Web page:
Tag: Tech

Attached To Technology And Paying A Price

When one of the most important e-mail messages of his life landed in his in-box a few years ago, Kord Campbell overlooked it.

Not just for a day or two, but 12 days. He finally saw it while sifting through old messages: a big company wanted to buy his Internet start-up.

I stood up from my desk and said, ‘Oh my God, oh my God, oh my God,’ ” Mr. Campbell said. “It’s kind of hard to miss an e-mail like that, but I did.

The message had slipped by him amid an electronic flood: two computer screens alive with e-mail, instant messages, online chats, a Web browser and the computer code he was writing.

While he managed to salvage the $1.3 million deal after apologizing to his suitor, Mr. Campbell continues to struggle with the effects of the deluge of data.

Even after he unplugs, he craves the stimulation he gets from his electronic gadgets. He forgets things like dinner plans, and he has trouble focusing on his family.




His wife, Brenda, complains, “It seems like he can no longer be fully in the moment.”

This is your brain on computers.

Scientists say juggling e-mail, phone calls and other incoming information can change how people think and behave. They say our ability to focus is being undermined by bursts of information.

These play to a primitive impulse to respond to immediate opportunities and threats. The stimulation provokes excitement — a dopamine squirt — that researchers say can be addictive. In its absence, people feel bored.

The resulting distractions can have deadly consequences, as when cellphone-wielding drivers and train engineers cause wrecks.

And for millions of people like Mr. Campbell, these urges can inflict nicks and cuts on creativity and deep thought, interrupting work and family life.

While many people say multitasking makes them more productive, research shows otherwise.

Heavy multitaskers actually have more trouble focusing and shutting out irrelevant information, scientists say, and they experience more stress.

And scientists are discovering that even after the multitasking ends, fractured thinking and lack of focus persist. In other words, this is also your brain off computers.

The technology is rewiring our brains,” said Nora Volkow, director of the National Institute of Drug Abuse and one of the world’s leading brain scientists.

She and other researchers compare the lure of digital stimulation less to that of drugs and alcohol than to food and sex, which are essential but counterproductive in excess.

Technology use can benefit the brain in some ways, researchers say. Imaging studies show the brains of Internet users become more efficient at finding information. And players of some video games develop better visual acuity.

More broadly, cellphones and computers have transformed life. They let people escape their cubicles and work anywhere. They shrink distances and handle countless mundane tasks, freeing up time for more exciting pursuits.

For better or worse, the consumption of media, as varied as e-mail and TV, has exploded. In 2008, people consumed three times as much information each day as they did in 1960.

And they are constantly shifting their attention. Computer users at work change windows or check e-mail or other programs nearly 37 times an hour, new research shows.

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Simple Tricks For Better Gas Mileage

No matter what kind of car you drive, you can be getting better fuel economy than what you’re getting now. Did you know you can get better mileage by never filling up your tank?

It’s true, and most of these tips and tricks will extend the range for any car ever made, even if it’s electric. Some of them are effortless, and some require dedication, but they’ll all work.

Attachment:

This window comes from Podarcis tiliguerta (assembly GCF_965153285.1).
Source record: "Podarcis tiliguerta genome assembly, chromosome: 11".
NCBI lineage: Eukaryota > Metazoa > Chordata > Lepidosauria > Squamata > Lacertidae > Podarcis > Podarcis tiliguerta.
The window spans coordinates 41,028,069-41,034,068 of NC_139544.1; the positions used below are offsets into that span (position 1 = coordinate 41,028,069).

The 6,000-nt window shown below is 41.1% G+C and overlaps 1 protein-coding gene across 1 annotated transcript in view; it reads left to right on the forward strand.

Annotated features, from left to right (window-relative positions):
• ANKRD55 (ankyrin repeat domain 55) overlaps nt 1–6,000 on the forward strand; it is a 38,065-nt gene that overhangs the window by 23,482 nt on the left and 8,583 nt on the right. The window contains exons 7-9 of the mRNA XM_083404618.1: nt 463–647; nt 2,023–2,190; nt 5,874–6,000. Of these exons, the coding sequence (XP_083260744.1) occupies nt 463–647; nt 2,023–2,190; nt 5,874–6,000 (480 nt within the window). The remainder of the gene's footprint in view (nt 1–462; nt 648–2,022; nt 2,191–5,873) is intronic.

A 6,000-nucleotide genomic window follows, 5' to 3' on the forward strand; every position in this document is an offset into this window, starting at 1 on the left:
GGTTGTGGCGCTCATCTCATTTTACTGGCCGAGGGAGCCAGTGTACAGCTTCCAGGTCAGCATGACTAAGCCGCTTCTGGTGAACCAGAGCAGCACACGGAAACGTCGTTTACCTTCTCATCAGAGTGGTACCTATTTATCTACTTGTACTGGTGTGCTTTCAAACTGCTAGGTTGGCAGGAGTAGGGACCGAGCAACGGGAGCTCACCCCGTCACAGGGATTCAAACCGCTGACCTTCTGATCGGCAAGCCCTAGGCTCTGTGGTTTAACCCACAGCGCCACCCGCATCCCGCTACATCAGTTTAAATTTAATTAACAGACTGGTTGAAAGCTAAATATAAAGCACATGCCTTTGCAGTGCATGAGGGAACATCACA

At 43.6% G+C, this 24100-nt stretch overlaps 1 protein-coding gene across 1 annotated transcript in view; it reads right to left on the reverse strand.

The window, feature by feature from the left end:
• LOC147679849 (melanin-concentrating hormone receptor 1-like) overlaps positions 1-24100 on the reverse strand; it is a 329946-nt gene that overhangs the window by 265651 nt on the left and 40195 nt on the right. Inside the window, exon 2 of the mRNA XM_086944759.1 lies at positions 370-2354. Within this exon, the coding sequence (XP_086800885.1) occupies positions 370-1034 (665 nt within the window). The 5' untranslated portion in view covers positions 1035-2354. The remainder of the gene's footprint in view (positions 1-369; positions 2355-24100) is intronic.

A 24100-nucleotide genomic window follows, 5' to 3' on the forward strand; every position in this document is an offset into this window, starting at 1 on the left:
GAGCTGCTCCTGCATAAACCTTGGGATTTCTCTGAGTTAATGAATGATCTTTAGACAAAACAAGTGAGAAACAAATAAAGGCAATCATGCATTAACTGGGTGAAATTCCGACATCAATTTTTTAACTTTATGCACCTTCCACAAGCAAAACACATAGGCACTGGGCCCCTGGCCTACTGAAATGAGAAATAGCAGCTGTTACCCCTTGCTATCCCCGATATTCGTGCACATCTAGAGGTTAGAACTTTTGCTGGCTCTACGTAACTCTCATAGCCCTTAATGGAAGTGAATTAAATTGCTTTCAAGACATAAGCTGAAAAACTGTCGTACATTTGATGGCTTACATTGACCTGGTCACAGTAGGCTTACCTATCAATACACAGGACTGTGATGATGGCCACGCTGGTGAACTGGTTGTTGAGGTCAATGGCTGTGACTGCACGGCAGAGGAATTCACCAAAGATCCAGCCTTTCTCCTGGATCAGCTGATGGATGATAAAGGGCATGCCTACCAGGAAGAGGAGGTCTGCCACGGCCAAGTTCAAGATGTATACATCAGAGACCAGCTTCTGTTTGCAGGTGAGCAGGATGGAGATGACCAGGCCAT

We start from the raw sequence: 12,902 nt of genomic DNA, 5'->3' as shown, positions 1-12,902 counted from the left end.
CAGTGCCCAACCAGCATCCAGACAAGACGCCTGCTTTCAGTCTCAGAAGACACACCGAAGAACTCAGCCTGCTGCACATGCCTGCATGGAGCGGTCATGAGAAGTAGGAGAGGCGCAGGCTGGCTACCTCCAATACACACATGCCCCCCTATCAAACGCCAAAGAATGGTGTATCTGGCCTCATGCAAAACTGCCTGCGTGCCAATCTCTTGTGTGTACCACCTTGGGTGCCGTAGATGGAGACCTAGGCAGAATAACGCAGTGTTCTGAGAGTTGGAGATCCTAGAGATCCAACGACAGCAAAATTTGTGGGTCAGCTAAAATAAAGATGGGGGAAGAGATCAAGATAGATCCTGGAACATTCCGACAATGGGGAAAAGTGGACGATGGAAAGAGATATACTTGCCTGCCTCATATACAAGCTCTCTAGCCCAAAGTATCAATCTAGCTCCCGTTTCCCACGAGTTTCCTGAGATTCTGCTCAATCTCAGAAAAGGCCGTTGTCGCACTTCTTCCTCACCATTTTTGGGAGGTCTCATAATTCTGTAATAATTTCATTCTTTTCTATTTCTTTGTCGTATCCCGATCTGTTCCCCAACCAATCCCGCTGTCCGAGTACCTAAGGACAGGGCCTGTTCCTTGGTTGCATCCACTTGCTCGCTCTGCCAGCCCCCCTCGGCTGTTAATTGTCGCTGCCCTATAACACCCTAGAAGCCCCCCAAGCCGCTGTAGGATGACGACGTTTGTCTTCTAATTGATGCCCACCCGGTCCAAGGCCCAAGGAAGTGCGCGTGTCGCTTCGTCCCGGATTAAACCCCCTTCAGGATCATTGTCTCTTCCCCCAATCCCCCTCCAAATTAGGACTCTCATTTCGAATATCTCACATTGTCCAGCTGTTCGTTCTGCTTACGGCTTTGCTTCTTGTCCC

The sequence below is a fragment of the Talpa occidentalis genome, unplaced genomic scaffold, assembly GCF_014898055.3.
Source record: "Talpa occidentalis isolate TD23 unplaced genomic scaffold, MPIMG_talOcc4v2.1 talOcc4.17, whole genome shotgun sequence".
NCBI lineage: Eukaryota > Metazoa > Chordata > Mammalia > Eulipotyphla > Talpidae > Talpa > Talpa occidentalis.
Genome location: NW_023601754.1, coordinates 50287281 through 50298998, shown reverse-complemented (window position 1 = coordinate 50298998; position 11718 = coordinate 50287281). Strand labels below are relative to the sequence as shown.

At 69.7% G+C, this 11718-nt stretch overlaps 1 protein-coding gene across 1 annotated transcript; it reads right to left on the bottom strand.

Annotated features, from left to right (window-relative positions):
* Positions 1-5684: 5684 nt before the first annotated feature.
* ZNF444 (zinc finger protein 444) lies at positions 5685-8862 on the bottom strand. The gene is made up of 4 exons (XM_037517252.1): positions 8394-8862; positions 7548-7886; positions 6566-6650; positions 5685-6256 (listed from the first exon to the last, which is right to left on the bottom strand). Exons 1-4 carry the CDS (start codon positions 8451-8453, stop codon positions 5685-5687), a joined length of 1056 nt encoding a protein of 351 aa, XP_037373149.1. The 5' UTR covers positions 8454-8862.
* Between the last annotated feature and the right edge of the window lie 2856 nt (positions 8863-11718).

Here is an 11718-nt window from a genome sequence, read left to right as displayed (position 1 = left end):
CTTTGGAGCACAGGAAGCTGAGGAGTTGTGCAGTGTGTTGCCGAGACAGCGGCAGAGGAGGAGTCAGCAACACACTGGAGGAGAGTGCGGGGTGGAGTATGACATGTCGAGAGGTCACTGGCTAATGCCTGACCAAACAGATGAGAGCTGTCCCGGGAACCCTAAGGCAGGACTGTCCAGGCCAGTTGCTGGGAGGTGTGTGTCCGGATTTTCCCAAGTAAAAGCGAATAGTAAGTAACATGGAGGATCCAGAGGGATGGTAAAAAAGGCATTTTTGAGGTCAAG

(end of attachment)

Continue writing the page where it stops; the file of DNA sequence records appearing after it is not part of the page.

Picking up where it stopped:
Ditch the MPG ratings

Numbers can be manipulated any which way you want, but the simple truth is that MPG doesn’t really tell you how much money you’re spending on fuel.

G/100miles, on the other hand, will. How do you figure it out? Just type in your MPG in Google as “XX MPG per 100 miles,” and multiply your answer by whatever you pay for fuel in your area. Bam.

Now you know how much or little the following tips will help you, so you can see if it’s worth it.




Lay off the damn loud pedal

You’ve heard this one before about a million times, and you know what? It’s still true.

Every time I see some moron in a Prius out accelerate me off a light I wish I had the legal right to pull him or her over, pry their eyes open Clockwork Orange-style and force them to watch Jeremy Clarkson getting better fuel economy in a BMW M3 than the Stig in a Prius.

Even the worst fuel-sipping cars made will become gas guzzlers when you floor it. More acceleration requires more energy. Guess where your car gets its energy from.

And the brake

Obviously you’ll have to stop at some point, but if you know you’re turning soon or there’s a sharp bend in the road, coast for a bit.

There are two reasons for this. 1) all your brakes do is convert your forward momentum into heat energy, and even the best energy recovery systems don’t capture 90% of that energy.

2) if you don’t slow down for a turn you have to take it faster, which is not only fun, it means you don’t have to accelerate as much.

Last year, I compared hypermiling in a hybrid to some seriously fun driving. After 100 miles, the difference was one freaking dollar’s worth of fuel.

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Smartphone Overuse May ‘Damage’ Eyes, Say Opticians

They are warning overuse from phones and other devices like computers, tablets, and flat screen TVs can lead to long-term damage.

It comes as a survey of 2,000 people suggests under 25s check their phones thirty-two times a day.

Optician Andy Hepworth said: “Blue violet light is potentially hazardous and toxic to the back of your eyes. So over a long period of time it can potentially damage your eyes.

“When you’re looking at a smart phone, the light peaking out of that is blue violet.”




He says tests have found that over exposure to blue-violet light has the potential to put us at greater risk of macular degeneration, a leading cause of blindness.

Opticians say that, although “good” blue light (blue-turquoise) is needed to help regulate biological clocks, it is also thought that extensive exposure to blue violet light can disrupting sleep patterns and affect moods.